John Ylander has studied the effects of various change processes within a large international group. Through in-depth interviews and workshops with staff, union representatives and some 40 managers at various levels, John Ylander has uncovered what makes certain managers more successful than others in their task of achieving change.
The thesis shows that the managers who achieve the greatest success are the ones that succeed in conveying a comprehensible vision of the objective of the change. This enables them to create understanding in the staff for the environmental change that the business is undergoing.
Ylander uses the term ”Feed forward reflection”. It means that the individual responsible for a change must sympathize with the fact that people at differing levels have different time perspectives. For example, strategic managers look several years ahead in time, at the same time as other staff are involved in their everyday work. If managers are aware of the varying time perspectives and succeed in communicating with staff on the basis of their knowledge, it is easier to implement successful organisational change.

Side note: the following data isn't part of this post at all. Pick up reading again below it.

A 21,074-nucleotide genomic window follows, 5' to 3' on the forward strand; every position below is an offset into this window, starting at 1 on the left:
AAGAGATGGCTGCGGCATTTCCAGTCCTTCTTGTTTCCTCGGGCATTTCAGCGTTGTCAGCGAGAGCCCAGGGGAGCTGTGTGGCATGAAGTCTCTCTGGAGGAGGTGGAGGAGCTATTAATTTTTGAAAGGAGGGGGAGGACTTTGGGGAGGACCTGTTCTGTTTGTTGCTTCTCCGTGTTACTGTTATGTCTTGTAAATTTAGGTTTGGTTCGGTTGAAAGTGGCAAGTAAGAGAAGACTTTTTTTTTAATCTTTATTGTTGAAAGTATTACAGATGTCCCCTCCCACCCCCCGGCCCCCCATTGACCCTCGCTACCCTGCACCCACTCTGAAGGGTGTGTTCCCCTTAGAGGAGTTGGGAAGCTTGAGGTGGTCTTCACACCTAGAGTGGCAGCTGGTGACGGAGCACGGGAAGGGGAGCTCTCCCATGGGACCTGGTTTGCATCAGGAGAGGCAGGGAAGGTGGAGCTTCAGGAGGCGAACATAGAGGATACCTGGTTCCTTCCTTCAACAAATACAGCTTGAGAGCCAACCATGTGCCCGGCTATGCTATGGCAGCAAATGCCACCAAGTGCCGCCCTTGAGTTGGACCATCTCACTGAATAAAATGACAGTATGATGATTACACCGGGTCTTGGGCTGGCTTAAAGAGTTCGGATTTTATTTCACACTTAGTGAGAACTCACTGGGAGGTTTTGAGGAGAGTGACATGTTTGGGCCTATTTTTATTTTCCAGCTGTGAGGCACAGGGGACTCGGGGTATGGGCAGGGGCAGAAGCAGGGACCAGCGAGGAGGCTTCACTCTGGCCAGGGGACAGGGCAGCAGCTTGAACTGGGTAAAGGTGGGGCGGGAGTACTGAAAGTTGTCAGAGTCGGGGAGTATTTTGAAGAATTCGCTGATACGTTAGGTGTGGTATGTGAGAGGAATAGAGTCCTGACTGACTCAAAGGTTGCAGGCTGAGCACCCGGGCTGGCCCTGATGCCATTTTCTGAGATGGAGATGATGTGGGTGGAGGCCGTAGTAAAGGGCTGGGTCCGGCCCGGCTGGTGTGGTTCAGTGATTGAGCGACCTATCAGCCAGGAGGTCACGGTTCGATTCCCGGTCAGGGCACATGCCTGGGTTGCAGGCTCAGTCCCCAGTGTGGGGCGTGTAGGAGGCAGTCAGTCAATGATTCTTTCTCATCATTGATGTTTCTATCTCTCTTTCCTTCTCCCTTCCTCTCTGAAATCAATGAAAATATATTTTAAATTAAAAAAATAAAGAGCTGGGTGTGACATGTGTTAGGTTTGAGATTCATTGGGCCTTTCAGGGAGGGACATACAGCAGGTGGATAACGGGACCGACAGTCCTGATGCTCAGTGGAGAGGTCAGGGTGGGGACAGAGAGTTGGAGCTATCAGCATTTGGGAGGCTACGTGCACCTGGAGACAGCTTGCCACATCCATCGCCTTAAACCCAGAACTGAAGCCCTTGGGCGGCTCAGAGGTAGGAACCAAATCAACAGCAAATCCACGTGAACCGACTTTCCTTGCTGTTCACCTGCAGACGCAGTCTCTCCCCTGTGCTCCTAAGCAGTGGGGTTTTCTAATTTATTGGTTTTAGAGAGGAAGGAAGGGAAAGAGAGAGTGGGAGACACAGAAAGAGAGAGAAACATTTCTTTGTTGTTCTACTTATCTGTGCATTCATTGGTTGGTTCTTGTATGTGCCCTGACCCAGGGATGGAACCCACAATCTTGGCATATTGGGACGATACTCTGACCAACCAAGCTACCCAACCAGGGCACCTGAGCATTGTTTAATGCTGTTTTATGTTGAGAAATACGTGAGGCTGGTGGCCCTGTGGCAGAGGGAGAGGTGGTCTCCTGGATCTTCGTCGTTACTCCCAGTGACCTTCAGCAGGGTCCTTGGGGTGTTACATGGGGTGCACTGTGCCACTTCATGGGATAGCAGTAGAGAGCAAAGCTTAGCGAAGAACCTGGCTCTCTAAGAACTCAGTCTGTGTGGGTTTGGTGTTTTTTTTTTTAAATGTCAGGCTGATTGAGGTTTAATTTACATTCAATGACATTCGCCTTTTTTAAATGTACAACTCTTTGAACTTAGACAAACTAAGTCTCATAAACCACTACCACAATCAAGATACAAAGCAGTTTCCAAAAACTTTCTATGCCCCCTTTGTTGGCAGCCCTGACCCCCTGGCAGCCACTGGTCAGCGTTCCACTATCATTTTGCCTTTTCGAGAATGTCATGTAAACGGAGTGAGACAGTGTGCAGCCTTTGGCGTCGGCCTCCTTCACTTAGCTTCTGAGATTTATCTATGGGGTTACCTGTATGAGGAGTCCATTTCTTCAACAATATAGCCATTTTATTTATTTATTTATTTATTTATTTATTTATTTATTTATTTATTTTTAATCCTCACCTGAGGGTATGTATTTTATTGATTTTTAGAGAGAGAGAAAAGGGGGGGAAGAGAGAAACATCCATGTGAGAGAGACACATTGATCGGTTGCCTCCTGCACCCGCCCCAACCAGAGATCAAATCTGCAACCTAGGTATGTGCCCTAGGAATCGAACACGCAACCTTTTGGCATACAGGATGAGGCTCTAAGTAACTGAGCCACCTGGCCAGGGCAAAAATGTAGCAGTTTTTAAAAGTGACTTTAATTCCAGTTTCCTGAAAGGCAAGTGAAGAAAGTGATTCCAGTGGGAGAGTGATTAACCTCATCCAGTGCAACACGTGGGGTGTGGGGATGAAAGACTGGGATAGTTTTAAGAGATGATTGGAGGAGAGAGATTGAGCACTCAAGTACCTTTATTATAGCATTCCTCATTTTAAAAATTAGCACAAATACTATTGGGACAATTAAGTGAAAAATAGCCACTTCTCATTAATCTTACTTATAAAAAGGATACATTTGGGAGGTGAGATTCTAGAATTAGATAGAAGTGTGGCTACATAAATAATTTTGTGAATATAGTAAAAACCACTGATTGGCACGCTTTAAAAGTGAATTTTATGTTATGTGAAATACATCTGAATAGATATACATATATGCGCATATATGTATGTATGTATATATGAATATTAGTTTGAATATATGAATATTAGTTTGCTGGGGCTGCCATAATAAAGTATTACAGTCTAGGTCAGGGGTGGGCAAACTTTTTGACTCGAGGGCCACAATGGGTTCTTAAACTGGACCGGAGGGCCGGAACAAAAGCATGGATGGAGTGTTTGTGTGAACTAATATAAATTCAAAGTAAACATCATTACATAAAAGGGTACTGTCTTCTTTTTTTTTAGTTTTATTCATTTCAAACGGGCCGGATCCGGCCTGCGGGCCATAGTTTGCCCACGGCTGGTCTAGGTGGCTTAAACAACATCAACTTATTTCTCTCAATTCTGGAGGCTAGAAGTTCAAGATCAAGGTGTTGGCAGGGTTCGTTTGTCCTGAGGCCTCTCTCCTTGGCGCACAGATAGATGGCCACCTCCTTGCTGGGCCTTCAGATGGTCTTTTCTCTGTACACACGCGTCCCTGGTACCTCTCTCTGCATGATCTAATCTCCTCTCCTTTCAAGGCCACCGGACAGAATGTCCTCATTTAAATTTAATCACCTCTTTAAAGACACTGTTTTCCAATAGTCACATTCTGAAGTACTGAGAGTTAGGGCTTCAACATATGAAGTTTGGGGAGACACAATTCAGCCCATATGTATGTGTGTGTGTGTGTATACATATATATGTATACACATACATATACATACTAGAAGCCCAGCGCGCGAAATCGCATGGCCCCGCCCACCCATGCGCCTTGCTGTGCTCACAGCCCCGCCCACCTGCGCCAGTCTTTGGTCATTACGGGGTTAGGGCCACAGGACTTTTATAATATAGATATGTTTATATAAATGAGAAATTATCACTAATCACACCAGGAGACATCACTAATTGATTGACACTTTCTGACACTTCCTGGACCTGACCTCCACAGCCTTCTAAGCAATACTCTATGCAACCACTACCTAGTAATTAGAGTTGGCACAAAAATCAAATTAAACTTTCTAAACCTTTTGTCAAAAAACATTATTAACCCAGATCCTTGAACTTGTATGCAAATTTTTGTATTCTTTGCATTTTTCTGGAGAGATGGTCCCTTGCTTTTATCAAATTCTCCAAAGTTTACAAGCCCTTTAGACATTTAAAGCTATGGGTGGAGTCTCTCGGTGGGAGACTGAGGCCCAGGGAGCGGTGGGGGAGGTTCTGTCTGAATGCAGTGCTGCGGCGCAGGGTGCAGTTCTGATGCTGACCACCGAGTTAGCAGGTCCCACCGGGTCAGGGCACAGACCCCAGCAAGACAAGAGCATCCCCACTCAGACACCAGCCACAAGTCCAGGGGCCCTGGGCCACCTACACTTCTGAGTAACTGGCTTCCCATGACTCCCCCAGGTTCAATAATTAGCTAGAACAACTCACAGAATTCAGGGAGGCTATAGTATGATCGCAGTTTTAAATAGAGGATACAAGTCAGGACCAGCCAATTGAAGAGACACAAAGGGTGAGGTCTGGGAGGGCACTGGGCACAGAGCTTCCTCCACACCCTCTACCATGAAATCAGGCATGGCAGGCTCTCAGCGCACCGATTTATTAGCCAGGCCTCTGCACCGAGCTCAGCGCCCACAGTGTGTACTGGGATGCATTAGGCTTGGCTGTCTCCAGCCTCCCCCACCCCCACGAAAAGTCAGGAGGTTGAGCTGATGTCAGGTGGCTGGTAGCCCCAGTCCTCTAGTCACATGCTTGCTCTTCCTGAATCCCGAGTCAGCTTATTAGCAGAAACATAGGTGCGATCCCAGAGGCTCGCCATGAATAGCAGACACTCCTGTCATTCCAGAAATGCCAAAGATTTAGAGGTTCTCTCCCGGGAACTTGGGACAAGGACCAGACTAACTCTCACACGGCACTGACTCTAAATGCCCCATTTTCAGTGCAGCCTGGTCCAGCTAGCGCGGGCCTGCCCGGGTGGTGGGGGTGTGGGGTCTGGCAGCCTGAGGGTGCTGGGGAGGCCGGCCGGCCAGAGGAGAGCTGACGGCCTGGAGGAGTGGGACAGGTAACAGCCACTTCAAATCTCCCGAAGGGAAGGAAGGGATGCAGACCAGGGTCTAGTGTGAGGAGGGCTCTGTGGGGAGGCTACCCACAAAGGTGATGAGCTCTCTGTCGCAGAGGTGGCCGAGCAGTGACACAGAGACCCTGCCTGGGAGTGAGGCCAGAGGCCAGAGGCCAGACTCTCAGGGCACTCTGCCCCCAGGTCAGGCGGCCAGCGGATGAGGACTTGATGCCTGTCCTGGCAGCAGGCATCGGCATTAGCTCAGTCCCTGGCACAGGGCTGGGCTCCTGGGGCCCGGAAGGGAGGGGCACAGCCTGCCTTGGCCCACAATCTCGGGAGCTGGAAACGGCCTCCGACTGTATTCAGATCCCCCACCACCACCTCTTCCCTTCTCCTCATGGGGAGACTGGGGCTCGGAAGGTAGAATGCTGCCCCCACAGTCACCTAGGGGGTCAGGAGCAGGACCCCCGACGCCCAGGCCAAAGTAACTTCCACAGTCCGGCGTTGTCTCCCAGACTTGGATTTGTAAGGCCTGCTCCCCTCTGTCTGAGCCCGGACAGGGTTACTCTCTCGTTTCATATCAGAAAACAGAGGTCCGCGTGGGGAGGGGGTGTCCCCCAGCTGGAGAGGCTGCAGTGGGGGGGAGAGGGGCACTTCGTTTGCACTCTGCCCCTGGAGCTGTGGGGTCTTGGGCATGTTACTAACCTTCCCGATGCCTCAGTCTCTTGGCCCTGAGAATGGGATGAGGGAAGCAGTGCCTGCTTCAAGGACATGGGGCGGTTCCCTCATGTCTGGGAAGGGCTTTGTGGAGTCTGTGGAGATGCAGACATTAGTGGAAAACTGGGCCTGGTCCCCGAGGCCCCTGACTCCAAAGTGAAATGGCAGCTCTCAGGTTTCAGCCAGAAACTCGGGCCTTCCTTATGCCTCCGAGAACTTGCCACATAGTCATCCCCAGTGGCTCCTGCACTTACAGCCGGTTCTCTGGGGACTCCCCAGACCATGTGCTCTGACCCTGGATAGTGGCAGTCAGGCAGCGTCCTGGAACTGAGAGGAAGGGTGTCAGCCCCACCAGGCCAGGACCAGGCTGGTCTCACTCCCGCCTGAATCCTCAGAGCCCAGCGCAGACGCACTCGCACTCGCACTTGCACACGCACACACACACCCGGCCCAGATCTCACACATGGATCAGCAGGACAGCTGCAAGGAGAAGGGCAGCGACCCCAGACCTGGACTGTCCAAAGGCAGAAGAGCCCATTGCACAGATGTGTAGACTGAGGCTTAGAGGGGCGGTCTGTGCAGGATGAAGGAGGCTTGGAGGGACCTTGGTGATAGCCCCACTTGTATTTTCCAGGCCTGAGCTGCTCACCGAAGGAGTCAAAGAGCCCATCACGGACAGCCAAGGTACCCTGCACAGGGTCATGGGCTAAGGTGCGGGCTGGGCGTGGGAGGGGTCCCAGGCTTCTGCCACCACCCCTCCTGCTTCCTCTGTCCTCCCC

John Ylander’s research demonstrates that good leadership in conjunction with the task of instituting change can deliver major benefits in the form of a better psychosocial environment and less stress-related problems in staff.
He considers this to be important knowledge in these times of economic turbulence when many companies are facing severe cutbacks, and says: - Change management is a central concept today. Successful change is a strategic advantage. Change that fails can be the cause of both personal and organisational crises.
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A study led by scientists of the Max Planck Institute for the Structure and Dynamics of Matter (MPSD) at the Center for Free-Electron Laser Science in Hamburg presents evidence of the coexistence of superconductivity and “charge-density-waves” in compounds of the poorly-studied family of bismuthates. This observation opens up new perspectives for a deeper understanding of the phenomenon of high-temperature superconductivity, a topic which is at the core of condensed matter research since more than 30 years. The paper by Nicoletti et al has been published in the PNAS.
Since the beginning of the 20th century, superconductivity had been observed in some metals at temperatures only a few degrees above the absolute zero (minus...
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